New York: According to a United Nations report, in India, in 2025, more than one thousand large dams will be almost 50 years old and such old structures all over the world can become a threat in future. The report states that by 2050, most of the world's population will have settled downstream of these thousands of dams built in the 20th century and this will put them at serious risk from the old dams. The report titled 'Aging Water Infrastructure: An Emerging Global Risk' has been prepared by the United Nations University's Canadian-based Institute of Water, Environment and Health.
The report states that most of the world's total of 58,700 large dams were constructed between the years 1930 to 1970. They were built for 50 to 100 years. It states that a dam made of concrete probably becomes old after 50 years. Therefore, thousands of dams of the world have reached dangerous condition at this time, there is a danger of their wall breaking. The report says that the maintenance cost of older dams increases and their water storage capacity also decreases. According to the analysis of the United Nations University, by 2050, most of the world's population will be settled downstream of these thousands of dams.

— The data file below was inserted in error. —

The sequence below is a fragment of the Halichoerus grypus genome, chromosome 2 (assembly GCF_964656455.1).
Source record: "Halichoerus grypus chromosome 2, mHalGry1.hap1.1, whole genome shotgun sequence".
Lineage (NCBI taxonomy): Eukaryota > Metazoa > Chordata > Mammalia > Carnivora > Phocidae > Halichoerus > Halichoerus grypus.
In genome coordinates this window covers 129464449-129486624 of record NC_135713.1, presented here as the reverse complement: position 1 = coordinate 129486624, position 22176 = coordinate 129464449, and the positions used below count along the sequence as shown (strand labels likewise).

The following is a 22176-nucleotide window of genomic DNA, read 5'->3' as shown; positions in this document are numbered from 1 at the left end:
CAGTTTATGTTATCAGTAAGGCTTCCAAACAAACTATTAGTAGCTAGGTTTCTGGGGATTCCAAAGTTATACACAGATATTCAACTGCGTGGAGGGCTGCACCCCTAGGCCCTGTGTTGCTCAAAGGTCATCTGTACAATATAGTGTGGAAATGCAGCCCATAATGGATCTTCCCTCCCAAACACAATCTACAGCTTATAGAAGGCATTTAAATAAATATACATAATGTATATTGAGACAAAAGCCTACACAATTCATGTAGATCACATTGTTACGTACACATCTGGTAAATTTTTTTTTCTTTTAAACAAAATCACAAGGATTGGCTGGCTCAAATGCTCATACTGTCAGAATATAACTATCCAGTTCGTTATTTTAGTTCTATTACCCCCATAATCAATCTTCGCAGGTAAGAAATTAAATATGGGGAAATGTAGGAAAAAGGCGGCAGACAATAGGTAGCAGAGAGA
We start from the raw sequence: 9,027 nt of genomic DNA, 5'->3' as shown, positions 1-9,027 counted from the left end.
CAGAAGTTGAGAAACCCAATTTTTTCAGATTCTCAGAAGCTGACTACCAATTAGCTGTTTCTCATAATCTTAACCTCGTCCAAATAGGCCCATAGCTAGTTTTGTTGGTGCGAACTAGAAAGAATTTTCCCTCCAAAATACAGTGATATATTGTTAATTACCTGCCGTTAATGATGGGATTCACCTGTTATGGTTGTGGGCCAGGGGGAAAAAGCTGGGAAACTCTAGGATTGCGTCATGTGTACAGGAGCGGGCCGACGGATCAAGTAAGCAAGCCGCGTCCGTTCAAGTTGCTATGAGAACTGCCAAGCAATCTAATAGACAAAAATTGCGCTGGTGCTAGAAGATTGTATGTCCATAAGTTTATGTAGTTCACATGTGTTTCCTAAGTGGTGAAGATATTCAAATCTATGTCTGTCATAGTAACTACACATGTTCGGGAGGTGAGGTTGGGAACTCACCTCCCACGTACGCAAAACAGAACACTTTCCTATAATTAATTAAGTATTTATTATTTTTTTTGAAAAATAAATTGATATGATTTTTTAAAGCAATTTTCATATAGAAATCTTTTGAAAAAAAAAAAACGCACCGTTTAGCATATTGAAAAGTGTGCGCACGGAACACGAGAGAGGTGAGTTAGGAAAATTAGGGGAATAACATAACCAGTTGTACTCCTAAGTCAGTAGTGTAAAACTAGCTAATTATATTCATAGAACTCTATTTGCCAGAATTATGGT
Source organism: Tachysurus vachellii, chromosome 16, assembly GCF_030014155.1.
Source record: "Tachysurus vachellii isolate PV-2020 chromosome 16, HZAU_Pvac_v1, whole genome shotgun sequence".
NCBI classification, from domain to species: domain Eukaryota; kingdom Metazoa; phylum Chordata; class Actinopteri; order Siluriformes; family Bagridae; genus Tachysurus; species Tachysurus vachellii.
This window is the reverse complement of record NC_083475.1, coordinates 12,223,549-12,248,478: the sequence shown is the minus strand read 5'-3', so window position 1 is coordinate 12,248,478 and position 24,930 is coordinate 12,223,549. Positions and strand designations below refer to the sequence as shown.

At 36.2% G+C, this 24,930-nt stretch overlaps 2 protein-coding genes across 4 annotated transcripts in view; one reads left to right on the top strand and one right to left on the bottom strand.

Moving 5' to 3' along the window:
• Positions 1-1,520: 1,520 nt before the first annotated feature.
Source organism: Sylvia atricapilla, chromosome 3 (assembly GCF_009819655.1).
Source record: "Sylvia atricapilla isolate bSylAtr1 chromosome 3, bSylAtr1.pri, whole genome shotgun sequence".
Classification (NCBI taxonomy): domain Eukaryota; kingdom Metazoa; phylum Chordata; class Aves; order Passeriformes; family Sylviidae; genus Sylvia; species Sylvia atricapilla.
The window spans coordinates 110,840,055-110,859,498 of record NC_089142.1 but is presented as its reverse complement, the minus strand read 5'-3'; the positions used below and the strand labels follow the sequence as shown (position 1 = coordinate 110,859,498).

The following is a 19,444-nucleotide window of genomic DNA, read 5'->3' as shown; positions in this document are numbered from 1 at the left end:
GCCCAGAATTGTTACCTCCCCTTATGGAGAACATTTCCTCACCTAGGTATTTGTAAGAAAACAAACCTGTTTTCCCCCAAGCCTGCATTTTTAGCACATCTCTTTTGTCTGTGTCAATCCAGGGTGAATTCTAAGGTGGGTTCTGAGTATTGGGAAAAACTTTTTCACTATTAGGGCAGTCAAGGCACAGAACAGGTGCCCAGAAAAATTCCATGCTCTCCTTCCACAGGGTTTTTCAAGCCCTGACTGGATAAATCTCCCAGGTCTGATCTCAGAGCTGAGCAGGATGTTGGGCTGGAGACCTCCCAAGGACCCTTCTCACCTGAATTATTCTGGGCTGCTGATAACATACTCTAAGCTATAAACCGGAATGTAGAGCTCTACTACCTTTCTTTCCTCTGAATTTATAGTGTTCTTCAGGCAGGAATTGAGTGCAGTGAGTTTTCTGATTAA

This is stated in the report after studying the dams built in India, America, France, Canada, Japan, Zambia and Zimbabwe. According to this, 32,716 big dams i.e. 55 percent of the total dams are in four Asian countries - China, India, Japan and South Korea. Most of these will soon be more than 50 years old. According to the report, in India alone, 1,115 big dams will become 50 years or more in 2025. More than 4,250 big dams in the country will become 50 years old in 2050 and 64 big dams will become more than 150 years old in 2050. The report states that if the Mullaperiyar Dam in Kerala was built 100 years ago in India, and if there is a flaw in it, about 3.5 million people are in danger.